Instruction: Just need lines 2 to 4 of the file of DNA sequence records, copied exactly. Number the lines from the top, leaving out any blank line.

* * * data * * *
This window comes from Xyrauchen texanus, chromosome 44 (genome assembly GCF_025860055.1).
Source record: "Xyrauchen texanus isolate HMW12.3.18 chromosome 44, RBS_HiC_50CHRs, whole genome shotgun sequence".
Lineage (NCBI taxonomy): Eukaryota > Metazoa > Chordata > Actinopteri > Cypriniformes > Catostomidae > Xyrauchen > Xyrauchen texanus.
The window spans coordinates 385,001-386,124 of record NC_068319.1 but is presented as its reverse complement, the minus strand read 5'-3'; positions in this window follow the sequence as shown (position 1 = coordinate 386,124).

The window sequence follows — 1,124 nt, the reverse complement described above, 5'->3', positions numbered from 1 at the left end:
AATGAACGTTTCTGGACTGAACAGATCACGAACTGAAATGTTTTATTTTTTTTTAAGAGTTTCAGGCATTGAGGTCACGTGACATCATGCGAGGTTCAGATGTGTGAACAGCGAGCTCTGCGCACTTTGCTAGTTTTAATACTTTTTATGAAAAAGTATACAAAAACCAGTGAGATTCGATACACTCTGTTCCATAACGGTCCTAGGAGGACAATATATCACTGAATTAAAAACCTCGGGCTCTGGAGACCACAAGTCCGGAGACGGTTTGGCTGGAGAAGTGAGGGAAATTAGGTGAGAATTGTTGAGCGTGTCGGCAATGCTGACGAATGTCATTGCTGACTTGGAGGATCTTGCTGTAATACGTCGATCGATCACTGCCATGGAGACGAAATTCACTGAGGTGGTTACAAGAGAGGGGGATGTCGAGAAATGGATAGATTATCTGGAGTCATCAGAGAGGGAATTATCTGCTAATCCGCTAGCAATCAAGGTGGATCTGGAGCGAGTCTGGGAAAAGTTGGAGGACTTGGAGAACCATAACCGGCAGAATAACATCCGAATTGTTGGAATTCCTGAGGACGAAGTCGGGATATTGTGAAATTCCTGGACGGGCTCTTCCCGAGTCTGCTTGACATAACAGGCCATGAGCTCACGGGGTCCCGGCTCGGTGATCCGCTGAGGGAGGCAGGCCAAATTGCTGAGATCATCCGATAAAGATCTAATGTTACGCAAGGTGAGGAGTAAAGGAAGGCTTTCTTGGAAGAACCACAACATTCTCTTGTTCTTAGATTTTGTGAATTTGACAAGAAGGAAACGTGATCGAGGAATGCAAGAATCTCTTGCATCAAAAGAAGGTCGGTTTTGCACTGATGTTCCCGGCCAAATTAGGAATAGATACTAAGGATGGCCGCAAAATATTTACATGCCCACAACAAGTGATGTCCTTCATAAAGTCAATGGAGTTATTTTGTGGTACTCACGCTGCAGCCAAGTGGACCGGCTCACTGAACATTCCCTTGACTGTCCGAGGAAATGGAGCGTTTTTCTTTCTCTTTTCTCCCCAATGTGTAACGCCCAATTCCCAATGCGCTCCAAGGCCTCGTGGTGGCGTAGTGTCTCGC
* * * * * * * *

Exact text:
Source record: "Xyrauchen texanus isolate HMW12.3.18 chromosome 44, RBS_HiC_50CHRs, whole genome shotgun sequence".
Lineage (NCBI taxonomy): Eukaryota > Metazoa > Chordata > Actinopteri > Cypriniformes > Catostomidae > Xyrauchen > Xyrauchen texanus.
The window spans coordinates 385,001-386,124 of record NC_068319.1 but is presented as its reverse complement, the minus strand read 5'-3'; positions in this window follow the sequence as shown (position 1 = coordinate 386,124).